Every English coronation since 1066 has taken place at this soaring abbey, along with 16 royal weddings. (Remember when Kate and William audaciously filled the aisle with trees?) It’s also an imposing final resting place for monarchs, poets and great thinkers – including Stephen Hawking, interred alongside Darwin and Newton. To get a sense of the abbey’s daily life, attend Evensong. Held every day but Wednesday, it’s hauntingly beautiful.
More than 100 literary greats are honoured in Poet’s Corner. Some are buried here, including Chaucer and Dickens. Others, such as Byron and the Brontës, have a handsome memorial stone. Among the familiar names, you’ll find a few unknowns and oddities – such as Thomas Parr, who died in 1635 at the ripe old age of 152.
Hung with heraldic banners, this exquisite, fan-vaulted chapel’s a mediaeval masterpiece. Ninety-six statues of saints survey its royal tombs, including Henry VII’s impressive, lion-guarded vault. Look out, too, for Elizabeth I’s marble effigy, still clutching an orb and sceptre and wearing a golden crown.
Perched below the abbey’s vaulted roof, this arched attic’s now a museum – opened in 2018, and well worth the £5 entry fee. Take in the bird’s-eye views over the nave, then browse the intriguing exhibits, from Kate and William’s hand-illustrated wedding certificate to a 300-year-old stuffed parrot.
It’s not the most obvious family attraction, but kids often warm to the abbey, with its thrillingly spooky statues and endless nooks and crannies to explore. There’s an illustrated family trail to keep them entertained, along with arts-and-crafts sessions during school holidays. Kids eat free with paying adults in the on-site café, where staff also dispense colouring sheets and pens.
Chef Vivek Singh is behind this upscale Indian eatery, set in a wood-panelled former library. It’s indulgent (the game dishes are superb), but the set menus are great value, especially if you drop by for lunch or an early supper.
A stroll through St James’s Park brings you to Rochelle Canteen, a pared-back, light-filled restaurant serving Modern British cuisine. Everything on the menu is seasonal and deeply delicious, from cod’s-roe-dipped radishes to suet-crusted pies.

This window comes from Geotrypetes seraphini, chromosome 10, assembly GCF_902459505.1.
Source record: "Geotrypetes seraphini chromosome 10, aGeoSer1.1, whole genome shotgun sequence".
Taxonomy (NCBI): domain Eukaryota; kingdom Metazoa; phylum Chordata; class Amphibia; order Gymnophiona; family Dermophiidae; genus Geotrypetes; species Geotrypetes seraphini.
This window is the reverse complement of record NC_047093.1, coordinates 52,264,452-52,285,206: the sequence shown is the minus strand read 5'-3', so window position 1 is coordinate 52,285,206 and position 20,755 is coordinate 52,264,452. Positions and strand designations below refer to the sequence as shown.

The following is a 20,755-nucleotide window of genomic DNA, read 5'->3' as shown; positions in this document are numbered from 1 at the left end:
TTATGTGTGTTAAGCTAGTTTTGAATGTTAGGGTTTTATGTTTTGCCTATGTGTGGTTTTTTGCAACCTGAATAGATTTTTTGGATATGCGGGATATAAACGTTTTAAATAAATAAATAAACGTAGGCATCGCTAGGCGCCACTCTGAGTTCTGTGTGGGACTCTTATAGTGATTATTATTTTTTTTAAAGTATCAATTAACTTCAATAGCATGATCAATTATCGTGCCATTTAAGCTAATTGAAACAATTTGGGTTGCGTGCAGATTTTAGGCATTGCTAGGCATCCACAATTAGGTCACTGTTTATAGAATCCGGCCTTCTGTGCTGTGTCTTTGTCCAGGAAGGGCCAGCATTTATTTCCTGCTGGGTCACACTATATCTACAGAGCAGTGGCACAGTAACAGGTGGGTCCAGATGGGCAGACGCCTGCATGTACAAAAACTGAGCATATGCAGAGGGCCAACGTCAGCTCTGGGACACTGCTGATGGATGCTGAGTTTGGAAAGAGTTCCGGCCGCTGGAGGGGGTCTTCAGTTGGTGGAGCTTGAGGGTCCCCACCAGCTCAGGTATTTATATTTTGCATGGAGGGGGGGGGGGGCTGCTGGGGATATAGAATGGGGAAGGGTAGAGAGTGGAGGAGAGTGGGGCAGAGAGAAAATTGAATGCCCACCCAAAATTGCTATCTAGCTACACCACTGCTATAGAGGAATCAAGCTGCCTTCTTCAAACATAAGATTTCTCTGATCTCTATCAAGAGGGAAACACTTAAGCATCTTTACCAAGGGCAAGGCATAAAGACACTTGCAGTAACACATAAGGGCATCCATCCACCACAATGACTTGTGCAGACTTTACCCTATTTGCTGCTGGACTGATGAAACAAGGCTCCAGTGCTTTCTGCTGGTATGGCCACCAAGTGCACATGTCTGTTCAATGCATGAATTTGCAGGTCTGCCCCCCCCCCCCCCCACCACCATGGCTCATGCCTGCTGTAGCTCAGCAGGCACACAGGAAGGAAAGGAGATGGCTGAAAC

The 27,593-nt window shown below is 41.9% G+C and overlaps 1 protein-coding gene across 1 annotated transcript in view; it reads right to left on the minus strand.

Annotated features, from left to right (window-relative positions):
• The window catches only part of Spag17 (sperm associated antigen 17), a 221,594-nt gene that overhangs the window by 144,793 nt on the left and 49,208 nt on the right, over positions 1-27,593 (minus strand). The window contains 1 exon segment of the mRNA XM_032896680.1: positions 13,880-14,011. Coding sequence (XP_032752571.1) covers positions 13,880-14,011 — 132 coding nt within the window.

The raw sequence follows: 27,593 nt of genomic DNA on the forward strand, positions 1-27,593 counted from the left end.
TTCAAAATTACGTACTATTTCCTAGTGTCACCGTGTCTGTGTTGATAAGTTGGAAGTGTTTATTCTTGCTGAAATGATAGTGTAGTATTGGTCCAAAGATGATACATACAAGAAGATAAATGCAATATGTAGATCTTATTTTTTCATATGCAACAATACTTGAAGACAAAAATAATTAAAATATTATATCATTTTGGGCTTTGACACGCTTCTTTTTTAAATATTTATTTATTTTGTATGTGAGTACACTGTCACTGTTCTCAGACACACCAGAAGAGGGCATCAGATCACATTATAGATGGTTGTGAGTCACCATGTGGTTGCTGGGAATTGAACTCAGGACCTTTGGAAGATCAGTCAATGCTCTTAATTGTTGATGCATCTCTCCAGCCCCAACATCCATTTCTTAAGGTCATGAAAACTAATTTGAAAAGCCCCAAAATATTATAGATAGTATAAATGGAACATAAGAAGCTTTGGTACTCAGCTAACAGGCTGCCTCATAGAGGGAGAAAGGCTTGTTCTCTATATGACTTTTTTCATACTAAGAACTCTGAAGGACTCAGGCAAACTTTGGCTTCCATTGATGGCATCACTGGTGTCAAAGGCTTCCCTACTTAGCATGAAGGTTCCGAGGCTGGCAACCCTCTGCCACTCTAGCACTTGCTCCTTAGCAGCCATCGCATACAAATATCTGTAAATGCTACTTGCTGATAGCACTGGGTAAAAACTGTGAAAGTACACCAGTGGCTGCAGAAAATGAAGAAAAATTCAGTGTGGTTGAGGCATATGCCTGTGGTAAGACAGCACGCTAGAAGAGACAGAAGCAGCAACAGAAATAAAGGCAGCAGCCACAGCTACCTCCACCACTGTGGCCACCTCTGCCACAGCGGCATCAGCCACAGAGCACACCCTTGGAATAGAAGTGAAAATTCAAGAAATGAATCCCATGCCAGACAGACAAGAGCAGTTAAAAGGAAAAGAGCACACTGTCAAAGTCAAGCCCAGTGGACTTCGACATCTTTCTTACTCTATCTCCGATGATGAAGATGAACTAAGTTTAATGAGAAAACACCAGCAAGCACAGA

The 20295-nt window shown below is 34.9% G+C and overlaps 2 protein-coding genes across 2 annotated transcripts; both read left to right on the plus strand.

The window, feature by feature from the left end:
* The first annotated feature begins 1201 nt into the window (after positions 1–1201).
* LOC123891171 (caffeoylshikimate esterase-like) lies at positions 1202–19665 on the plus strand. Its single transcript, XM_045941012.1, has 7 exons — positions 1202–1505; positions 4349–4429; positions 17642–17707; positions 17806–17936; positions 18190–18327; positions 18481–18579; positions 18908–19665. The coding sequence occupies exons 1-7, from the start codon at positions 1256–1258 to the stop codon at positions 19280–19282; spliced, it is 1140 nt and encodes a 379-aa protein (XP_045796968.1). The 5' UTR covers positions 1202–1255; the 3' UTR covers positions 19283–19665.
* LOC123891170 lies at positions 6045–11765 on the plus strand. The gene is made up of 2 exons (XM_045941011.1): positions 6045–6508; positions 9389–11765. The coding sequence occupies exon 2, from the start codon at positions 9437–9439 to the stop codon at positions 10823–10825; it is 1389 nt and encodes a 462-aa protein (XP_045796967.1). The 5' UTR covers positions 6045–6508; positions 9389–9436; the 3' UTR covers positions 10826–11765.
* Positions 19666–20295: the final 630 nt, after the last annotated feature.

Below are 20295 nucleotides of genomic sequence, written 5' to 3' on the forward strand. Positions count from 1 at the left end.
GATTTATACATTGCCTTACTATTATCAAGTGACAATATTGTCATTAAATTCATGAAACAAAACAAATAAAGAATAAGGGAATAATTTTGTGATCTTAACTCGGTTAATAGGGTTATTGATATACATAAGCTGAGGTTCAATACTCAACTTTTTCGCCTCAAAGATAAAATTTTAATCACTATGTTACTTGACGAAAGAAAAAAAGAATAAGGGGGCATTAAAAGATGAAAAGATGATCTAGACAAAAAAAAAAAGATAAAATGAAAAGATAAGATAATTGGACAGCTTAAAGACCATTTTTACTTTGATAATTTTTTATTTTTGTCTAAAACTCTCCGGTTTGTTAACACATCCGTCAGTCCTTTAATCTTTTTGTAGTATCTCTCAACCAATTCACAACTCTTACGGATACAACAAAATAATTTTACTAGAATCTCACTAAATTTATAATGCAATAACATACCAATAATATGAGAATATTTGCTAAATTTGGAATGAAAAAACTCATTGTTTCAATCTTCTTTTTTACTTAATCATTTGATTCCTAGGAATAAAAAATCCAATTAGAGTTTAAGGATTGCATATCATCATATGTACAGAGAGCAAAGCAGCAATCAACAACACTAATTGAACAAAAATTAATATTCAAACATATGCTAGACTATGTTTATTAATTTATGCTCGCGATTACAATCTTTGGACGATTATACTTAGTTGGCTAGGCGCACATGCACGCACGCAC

Rub shoulders with politicos and lobbyists at the closest pub to Parliament. Grade II-listed, it’s a classic London pub, with etched Victorian mirrors and handsome brass lamps. Quaff a half of Tangle Foot and eavesdrop on some Whitehall gossip.
The neo-Gothic Houses of Parliament are one of London’s most iconic sights – though Elizabeth Tower (better known as Big Ben) remains shrouded in scaffolding. Check the online schedule for guided tours and free debates.
With its tranquil lake and leafy views of Buckingham Palace, this is one of London’s loveliest parks. Look out for its show-stealing resident pelicans, who hang out on the benches, fish in the lake, and provide endless photo ops.
Feel the frisson of history in the underground bunker from which troops were commanded during WWII. As well as strategic maps and vintage equipment in rooms left as they were in 1945, there's a museum dedicated to Churchill's life.
The abbey is open from Monday to Saturday, but opening hours vary week-to-week. Check the website for details. The Abbey Gardens are open Tuesday to Thursday. Closed Sunday, except for services.
The nearest Tube stations are Westminster and St James’s Park, both four minutes’ walk away.
£23 for adults, with concessions for students and over-60s (£20). Tickets for under-16s are £10, and entry is free for under-sixes. Book online for slightly discounted rates.
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